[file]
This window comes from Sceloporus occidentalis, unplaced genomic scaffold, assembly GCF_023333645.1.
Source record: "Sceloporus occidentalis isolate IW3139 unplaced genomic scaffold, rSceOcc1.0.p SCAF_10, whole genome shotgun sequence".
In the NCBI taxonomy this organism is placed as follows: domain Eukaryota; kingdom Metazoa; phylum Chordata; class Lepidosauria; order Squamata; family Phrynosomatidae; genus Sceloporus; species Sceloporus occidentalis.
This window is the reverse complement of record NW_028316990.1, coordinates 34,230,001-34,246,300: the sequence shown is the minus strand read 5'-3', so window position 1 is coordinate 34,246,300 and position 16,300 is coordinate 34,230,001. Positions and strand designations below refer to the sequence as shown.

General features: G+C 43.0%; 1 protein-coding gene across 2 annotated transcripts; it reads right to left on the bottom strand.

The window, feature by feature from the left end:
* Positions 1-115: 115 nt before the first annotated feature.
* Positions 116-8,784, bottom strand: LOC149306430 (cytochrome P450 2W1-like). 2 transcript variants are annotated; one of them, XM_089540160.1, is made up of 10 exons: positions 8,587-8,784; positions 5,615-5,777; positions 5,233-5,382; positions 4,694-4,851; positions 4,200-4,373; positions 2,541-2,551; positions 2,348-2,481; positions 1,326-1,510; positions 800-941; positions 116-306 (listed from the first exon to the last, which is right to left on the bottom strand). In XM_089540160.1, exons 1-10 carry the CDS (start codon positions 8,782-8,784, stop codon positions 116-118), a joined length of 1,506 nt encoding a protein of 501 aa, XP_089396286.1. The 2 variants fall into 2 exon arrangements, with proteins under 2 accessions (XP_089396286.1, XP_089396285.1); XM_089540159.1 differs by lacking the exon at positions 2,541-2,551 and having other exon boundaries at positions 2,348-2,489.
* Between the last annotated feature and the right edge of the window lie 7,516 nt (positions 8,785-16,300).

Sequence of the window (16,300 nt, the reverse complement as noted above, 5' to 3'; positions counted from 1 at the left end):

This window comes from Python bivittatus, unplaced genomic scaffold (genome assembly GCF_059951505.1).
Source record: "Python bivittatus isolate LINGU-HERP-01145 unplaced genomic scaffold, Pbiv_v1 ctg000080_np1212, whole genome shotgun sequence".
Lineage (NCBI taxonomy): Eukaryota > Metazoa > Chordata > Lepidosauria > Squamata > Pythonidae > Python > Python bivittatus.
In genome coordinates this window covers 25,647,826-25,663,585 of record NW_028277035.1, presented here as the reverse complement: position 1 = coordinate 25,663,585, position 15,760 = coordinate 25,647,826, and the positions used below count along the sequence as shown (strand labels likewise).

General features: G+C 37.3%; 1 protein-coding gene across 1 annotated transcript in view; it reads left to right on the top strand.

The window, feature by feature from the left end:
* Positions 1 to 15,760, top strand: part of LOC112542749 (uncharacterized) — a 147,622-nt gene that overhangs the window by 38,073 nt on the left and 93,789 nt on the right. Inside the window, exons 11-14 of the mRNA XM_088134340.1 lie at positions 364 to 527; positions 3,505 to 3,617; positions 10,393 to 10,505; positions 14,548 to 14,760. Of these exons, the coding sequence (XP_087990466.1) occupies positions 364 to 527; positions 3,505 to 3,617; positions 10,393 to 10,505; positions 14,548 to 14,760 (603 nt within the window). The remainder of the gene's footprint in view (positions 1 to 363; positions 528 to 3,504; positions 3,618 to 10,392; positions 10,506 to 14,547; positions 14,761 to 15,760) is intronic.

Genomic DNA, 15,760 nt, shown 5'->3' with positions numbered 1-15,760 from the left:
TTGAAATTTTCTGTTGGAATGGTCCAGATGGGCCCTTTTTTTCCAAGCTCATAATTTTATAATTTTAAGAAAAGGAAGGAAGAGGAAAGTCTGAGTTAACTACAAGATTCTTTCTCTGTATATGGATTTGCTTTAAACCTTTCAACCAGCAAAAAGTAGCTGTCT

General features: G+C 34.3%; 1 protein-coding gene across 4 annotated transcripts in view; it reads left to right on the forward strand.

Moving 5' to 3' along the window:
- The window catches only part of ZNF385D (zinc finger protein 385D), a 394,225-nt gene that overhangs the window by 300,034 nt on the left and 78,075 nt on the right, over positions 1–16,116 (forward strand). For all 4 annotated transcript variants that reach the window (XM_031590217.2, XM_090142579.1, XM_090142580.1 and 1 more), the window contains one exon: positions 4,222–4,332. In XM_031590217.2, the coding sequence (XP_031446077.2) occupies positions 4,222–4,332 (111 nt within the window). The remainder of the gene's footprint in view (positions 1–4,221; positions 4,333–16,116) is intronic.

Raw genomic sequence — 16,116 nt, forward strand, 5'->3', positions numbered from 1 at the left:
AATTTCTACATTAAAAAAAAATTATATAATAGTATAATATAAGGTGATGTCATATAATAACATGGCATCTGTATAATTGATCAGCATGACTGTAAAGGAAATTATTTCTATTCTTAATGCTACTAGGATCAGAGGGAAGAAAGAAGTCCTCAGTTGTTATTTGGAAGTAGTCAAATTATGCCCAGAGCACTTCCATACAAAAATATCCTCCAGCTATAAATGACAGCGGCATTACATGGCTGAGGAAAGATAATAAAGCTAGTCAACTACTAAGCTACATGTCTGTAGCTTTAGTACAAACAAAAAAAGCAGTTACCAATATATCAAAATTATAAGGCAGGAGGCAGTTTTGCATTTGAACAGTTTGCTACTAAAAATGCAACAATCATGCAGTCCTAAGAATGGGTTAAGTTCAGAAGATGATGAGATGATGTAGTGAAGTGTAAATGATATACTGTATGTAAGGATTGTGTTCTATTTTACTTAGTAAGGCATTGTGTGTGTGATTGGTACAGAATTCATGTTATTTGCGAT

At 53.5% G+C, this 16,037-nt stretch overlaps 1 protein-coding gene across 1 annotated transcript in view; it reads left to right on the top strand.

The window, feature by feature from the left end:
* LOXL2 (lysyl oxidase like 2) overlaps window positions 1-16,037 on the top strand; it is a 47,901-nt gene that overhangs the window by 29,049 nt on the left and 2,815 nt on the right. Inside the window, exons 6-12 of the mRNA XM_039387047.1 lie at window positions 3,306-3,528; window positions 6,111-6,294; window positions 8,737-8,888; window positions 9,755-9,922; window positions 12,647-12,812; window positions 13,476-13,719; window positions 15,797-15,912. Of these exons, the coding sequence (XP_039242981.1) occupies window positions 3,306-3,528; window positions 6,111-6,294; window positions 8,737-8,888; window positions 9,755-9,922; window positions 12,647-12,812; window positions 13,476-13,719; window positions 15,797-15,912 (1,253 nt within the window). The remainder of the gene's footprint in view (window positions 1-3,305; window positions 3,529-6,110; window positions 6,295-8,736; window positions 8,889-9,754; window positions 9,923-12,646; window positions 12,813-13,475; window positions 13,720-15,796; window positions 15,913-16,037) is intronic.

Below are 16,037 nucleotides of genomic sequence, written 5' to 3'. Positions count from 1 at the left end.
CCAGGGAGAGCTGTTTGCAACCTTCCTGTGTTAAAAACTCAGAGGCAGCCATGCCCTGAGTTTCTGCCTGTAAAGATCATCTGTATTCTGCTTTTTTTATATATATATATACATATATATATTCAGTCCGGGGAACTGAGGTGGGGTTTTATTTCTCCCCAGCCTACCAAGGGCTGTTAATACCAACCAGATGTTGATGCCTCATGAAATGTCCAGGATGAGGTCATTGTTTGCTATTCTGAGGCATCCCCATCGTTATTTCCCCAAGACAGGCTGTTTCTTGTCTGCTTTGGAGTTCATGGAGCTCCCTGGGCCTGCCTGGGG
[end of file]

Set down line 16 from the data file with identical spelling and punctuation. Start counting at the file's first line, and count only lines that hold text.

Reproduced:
The window, feature by feature from the left end: